March 14, 2019:
Wipro boss Azim Premji, 73, has pledged all his earnings from his stock in the multinational company to philanthropy, taking his total contribution to $21 billion, a figure nearly 10 times Bhutan’s GDP ($2.5 billion, 2017).
Premji pledged 34% of Wipro’s shares, which amount to ₹52,750 crore or $7.5 billion, towards charity initiatives, according to the statement.
With this, his overall commitment towards philanthropy will total ₹1.45 lakh crore, landing him a slot alongside some of the world’s most generous entrepreneurs, including Microsoft founder Bill Gates ($41 billion) and Berkshire Hathaway Chairman Warren Buffet (approximately $46.6 billion).
“He has done this by additionally earmarking all economic benefits for philanthropic purposes, in approx 34% of the shares in Wipro Limited (current market value ~INR 52,750 crores/ USD 7.5 Bn), held by certain entities controlled by him,” the statement read.
The gesture was acknowledged by entrepreneur Kiran Mazumdar Shaw, the chairperson of Biocon Ltd, in a tweet.
“Premji’s generosity knows no bounds. I salute his awesome philanthropy with deep respect and admiration,” she tweeted.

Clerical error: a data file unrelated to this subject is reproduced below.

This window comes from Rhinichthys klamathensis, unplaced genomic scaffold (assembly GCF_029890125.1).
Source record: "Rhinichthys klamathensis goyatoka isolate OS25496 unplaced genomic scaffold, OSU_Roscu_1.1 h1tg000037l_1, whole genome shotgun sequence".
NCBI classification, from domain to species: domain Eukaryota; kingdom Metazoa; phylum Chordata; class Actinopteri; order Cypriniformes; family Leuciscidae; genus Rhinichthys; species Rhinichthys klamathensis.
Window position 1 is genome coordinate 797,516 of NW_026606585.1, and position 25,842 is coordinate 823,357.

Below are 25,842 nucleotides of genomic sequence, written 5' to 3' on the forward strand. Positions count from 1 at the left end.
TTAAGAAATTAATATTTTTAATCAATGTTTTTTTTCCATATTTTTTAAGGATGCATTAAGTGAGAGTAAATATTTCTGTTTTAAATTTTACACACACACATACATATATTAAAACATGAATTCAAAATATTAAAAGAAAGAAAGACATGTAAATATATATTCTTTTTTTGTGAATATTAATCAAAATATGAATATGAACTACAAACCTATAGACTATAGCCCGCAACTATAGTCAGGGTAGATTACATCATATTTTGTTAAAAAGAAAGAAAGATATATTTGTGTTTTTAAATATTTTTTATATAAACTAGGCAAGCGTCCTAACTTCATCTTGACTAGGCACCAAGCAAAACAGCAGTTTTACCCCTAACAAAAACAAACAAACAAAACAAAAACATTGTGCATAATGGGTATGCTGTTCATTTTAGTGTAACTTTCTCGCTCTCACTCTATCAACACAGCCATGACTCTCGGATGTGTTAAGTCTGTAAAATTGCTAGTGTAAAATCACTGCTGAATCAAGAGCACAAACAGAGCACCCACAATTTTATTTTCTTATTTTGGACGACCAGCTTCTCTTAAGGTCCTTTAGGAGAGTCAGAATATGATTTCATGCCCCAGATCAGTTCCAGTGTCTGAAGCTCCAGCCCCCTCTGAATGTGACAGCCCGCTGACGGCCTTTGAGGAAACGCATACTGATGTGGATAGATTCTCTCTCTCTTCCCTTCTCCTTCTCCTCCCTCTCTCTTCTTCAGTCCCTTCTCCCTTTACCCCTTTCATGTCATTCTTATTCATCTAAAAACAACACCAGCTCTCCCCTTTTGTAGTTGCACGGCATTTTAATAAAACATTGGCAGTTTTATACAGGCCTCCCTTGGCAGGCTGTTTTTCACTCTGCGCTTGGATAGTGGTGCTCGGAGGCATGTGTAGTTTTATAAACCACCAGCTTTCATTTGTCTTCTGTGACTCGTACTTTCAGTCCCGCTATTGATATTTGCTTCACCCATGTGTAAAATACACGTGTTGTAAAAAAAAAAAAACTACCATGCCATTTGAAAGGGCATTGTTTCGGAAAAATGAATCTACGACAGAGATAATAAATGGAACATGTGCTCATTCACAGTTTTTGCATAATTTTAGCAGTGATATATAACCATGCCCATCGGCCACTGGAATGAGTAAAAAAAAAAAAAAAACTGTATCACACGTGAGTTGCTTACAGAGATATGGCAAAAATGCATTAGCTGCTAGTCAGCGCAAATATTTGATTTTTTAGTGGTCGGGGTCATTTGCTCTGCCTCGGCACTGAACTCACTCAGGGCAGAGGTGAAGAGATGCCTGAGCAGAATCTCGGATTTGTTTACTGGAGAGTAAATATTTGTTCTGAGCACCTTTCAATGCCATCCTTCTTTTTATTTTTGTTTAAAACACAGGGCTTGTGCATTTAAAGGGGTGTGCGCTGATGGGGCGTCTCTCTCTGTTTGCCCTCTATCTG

A not-for profit organisation set up in 2000, the Azim Premji Foundation has been primarily focusing on the field of elementary education in “some of the most disadvantaged parts of India”.
Most of the work has been undertaken in partnership with various State Govts, the statement said, with the current field of action spread across Karnataka, Uttarakhand, Rajasthan, Chhattisgarh, Puducherry, Telangana, Madhya Pradesh, and some north-eastern states.
Many of India’s entrepreneurs have made significant contributions towards social causes, including Reliance Industries chairman Mukesh Ambani, HCL boss Shiv Nadar, Infosys co-founder Nandan Nilekani and his social worker wife Rohini Nilekani, and Shaw.
Most of their financial contributions have been directed towards education, healthcare, sanitation and social and rural development.
“The seriousness, scale and complexity of India’s social problems require philanthropists to go beyond personal satisfaction,” the India Philanthropy Report 2018 released by the US-based consultancy Bain & Company said, noting that Indian philanthropists were finally beginning to act on India’s needs.